I believe our Heavenly Parents, as exemplified through Christ, are fully developed persons. And to be like Them (our goal) isn’t about all becoming the same. It’s about fully becoming ourselves. And mothering to me is helping others do that as well.
Recently I heard motherhood defined as the capacity to hold space for the complexity of the paths unique from your own while maintaining profound ownership of your own path. I love that definition so much. Because when I heard it I thought, I can do that.
When my toddler (or teenager) is having a rough day where they just wanna throat punch the world, but actually just need a good cry, I may not know how to solve all their problems but I can make space for them. Let them cry. Let them know I’m right here. They aren’t alone. Which is all any of us really needs. We don’t need answers (I believe those are already within us) but we do need safe spaces, to regulate and lash out and scream if we need to – places we can let down all the facades and heavy armor and be seen and heard and loved no matter what. We need to be “mothered.”
One last story that ties these two principles together. My seven-year-old daughter was upset. “Hey, you know what helps mommy? Let’s turn on some music!” I was gonna help her dance it out – knowing how getting out of my head and into my body has been hugely helpful for me when I’m upset. About two measures in I looked at her face and noodle arms, “This isn’t working for you is it?” Her little eyes welling with tears as she shook her head. Off went the music. I bent down to her level, to look her in the eyes.
“What do you think will help?”
“Maybe a snuggle?”
“Sure thing! One snuggle coming right up!”
Later we would talk about how we’re all different and mommy forgot and was thinking we’d be the same (and in some ways we are) but not all ways, all the time. And that’s okay. It’s terrific. And she knew what she needed. Our souls know. If someone can help us feel safe and confident enough to believe in our divine identity- we know who we are.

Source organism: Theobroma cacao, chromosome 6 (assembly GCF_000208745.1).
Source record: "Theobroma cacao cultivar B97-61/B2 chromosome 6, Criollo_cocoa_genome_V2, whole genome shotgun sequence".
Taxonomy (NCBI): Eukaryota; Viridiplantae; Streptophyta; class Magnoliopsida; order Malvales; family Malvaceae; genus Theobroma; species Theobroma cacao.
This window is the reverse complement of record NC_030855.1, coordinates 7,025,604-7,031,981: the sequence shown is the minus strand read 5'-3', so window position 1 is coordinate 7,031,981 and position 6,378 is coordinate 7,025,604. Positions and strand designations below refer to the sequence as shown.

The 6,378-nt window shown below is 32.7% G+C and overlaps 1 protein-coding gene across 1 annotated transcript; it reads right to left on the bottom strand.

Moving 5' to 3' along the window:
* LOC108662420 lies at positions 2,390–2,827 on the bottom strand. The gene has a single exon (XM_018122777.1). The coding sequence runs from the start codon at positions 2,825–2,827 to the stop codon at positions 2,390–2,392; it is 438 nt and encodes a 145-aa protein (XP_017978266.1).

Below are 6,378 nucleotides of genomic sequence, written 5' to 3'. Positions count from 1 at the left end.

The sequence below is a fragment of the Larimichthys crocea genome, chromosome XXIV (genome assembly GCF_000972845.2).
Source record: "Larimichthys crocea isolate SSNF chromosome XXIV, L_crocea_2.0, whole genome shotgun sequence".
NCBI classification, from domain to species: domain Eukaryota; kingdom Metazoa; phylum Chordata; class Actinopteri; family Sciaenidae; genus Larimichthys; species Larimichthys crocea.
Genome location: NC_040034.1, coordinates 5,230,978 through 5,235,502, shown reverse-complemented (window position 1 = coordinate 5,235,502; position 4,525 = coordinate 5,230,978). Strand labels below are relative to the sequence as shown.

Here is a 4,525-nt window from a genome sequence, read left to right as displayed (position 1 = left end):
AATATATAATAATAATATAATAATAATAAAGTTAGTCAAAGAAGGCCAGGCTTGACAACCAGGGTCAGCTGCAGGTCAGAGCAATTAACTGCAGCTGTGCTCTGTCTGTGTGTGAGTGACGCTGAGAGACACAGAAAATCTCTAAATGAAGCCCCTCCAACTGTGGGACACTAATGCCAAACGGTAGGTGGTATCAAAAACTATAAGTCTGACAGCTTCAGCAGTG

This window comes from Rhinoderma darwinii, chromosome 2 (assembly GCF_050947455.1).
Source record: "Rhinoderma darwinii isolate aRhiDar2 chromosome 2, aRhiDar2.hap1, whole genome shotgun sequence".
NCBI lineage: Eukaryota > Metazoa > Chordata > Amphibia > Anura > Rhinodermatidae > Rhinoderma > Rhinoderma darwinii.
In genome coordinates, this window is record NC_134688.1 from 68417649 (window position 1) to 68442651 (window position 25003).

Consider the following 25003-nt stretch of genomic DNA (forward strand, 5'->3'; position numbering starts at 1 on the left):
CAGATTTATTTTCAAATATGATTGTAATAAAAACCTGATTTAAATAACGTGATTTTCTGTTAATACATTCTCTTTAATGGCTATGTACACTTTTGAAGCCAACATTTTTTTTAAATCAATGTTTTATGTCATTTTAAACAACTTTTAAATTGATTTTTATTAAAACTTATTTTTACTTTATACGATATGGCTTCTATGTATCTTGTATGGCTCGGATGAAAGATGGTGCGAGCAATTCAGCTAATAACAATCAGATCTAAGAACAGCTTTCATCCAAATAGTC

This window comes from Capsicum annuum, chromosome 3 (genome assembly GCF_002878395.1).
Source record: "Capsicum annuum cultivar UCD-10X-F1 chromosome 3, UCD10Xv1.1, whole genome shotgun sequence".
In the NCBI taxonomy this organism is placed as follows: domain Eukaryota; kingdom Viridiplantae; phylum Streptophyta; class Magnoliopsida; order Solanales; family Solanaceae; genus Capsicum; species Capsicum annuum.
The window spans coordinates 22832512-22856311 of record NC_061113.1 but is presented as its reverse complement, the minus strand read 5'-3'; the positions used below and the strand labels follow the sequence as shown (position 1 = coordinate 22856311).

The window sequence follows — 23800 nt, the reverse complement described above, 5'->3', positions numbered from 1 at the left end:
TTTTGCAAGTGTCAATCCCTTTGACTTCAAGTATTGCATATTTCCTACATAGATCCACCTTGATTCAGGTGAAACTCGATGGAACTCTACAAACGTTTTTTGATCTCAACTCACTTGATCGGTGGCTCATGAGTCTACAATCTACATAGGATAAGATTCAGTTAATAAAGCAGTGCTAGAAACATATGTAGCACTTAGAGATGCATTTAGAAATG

Who are you? Who are your children? Are you allowing and creating space for you and others (your children, other moms) to be them?
Sister Neill F. Marriott shared tells of leaving Louisiana and a feeling of homelessness sweeping over her as they neared Utah where she would be married- not the traditional southern wedding her and her parents had always imagined. The plan was for her to stay with Aunt Carol until the wedding.
“Here I was, a stranger to Utah, going to stay in a stranger’s house before being sealed—for eternity—to a family I barely knew. (Good thing I loved and trusted my future husband and the Lord!) As I stood at the front door of Aunt Carol’s house, I wanted to shrink away. The door opened—I stood there like a scared rabbit—and Aunt Carol, without a word, reached out and took me into her arms. She, who had no children of her own, knew—her nurturing heart knew—that I needed a place to belong. Oh, the comfort and sweetness of that moment! My fear melted, and there came to me a sense of being anchored to a spiritually safe place.
Love is making space in your life for someone else, as Aunt Carol did for me.
Mothers literally make room in their bodies to nurture an unborn baby—and hopefully, a place in their hearts as they raise them—but nurturing is not limited to bearing children. Eve was called a “mother” before she had children. I believe that “to mother” means “to give life.” Think of the many ways you give life. It could mean giving emotional life to the hopeless or spiritual life to the doubter. With the help of the Holy Ghost, we can create an emotionally healing place for the discriminated against, the rejected, and the stranger. In these tender yet powerful ways, we build the kingdom of God. Sisters, all of us came to earth with these life-giving, nurturing, maternal gifts because that is God’s plan.”Neill F. Marriott
Our learning to “mother,” to “make space” lovingly, is part of the plan. Let’s be “mothers” by creating and holding space for our children, ourselves, and ultimately all God’s children. White dresses are nice, but for now, these snot-covered yoga pants seem just right for this flexibly, growing, stretching— mothering love I’m striving for.